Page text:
Beijing co-opted the elite and big business in Hong Kong to create dependence and ensure compliance. With four more years of KMT rule, the same could happen in Taiwan
The jury is still out on which factors were predominant in the Democratic Progressive Party’s (DPP) inability to regain power in Saturday’s election.
Pundits have put forth sundry explanations as to why presidential candidate Tsai Ing-wen (蔡英文) did not do better, from a failure to allay fears in Taiwan and abroad of the potential impact of a DPP win on stability in the region to “gatekeepers” making it nearly impossible for her to access the information she needed from the intellectuals on her team.
The extent to which those aspects undermined Tsai’s efforts remains unknown and will be better understood in time. What cannot be denied is the impact of big business on the election. This is a serious challenge that the DPP will have to address if it is to regain high office. And that challenge will only become more formidable now that the Chinese Nationalist Party (KMT) has been given four more years to further liberalize relations across the Taiwan Strait.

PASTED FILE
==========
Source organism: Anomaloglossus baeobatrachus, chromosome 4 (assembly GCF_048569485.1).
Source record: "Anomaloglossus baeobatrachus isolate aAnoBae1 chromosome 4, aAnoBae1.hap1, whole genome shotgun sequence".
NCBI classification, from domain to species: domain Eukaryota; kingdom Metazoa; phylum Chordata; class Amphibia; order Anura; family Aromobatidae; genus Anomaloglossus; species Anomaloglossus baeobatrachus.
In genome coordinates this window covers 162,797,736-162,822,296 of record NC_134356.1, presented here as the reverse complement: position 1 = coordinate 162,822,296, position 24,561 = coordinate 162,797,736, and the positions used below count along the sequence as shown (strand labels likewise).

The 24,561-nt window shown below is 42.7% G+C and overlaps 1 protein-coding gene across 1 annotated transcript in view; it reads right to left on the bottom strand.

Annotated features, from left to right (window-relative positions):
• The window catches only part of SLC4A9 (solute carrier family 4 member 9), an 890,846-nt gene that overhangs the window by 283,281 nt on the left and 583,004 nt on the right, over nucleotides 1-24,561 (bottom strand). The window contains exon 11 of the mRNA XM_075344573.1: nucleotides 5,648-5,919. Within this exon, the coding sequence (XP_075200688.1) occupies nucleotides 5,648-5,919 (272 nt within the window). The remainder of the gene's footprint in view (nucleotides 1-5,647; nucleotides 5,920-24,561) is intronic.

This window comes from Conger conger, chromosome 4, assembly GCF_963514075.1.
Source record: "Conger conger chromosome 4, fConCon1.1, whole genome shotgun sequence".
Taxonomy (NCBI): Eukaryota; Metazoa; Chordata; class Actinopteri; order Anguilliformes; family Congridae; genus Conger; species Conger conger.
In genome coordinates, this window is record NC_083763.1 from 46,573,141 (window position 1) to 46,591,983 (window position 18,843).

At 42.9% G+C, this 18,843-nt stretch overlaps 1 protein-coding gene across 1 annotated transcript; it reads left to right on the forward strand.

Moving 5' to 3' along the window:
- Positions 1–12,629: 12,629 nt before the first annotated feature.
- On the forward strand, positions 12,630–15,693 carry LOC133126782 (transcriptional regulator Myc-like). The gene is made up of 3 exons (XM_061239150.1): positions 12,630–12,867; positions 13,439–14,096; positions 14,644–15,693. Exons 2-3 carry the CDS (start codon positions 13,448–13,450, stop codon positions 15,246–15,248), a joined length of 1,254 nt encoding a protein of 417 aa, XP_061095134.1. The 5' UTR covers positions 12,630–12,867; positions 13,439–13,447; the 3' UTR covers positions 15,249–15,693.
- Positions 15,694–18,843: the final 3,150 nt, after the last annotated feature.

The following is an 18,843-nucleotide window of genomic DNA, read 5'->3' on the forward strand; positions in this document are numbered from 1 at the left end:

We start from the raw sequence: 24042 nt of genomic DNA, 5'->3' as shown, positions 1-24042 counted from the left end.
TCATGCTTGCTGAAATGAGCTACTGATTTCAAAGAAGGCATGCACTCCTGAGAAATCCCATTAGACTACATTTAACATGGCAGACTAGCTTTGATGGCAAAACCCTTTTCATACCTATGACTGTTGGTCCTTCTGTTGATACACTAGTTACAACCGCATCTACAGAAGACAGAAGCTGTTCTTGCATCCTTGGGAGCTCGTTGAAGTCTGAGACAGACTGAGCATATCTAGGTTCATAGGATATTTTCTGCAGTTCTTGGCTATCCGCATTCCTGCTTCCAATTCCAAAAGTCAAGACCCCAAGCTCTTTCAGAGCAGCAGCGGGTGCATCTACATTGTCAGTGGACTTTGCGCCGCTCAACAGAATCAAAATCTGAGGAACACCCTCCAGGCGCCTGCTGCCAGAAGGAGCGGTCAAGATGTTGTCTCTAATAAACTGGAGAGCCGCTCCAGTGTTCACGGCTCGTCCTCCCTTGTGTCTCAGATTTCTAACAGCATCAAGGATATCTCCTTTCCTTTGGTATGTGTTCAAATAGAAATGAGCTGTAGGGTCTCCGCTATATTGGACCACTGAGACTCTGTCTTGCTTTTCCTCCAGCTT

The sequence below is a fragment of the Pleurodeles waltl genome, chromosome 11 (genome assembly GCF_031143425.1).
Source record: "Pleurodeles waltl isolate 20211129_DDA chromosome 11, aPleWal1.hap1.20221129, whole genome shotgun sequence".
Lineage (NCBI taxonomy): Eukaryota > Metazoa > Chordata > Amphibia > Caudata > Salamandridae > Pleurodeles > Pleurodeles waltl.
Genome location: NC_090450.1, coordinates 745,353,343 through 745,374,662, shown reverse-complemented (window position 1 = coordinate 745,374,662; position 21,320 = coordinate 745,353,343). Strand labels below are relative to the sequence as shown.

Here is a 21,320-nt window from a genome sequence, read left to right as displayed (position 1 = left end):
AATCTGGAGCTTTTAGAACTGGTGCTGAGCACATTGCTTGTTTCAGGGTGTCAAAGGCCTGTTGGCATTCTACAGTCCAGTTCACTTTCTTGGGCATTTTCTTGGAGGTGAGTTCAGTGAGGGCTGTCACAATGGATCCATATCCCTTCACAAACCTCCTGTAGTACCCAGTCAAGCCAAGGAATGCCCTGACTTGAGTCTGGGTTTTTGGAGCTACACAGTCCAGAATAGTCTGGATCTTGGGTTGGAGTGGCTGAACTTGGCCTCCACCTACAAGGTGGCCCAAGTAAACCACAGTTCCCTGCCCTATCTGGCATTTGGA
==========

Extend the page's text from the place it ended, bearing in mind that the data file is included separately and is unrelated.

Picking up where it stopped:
One clear theme that emerged from the elections is that Taiwanese, in general, desire stability. Rather than jump into the unknown by electing Tsai — notwithstanding her efforts to allay those fears — voters showed a preference for continuity and went for the devil they know.
One group, above all, that made the case for continuity, or the “status quo,” was the corporate sector, which resents instability and stands to benefit tremendously from closer ties between Taiwan and China.
My unsigned editorial, published today in the Taipei Times, continues here.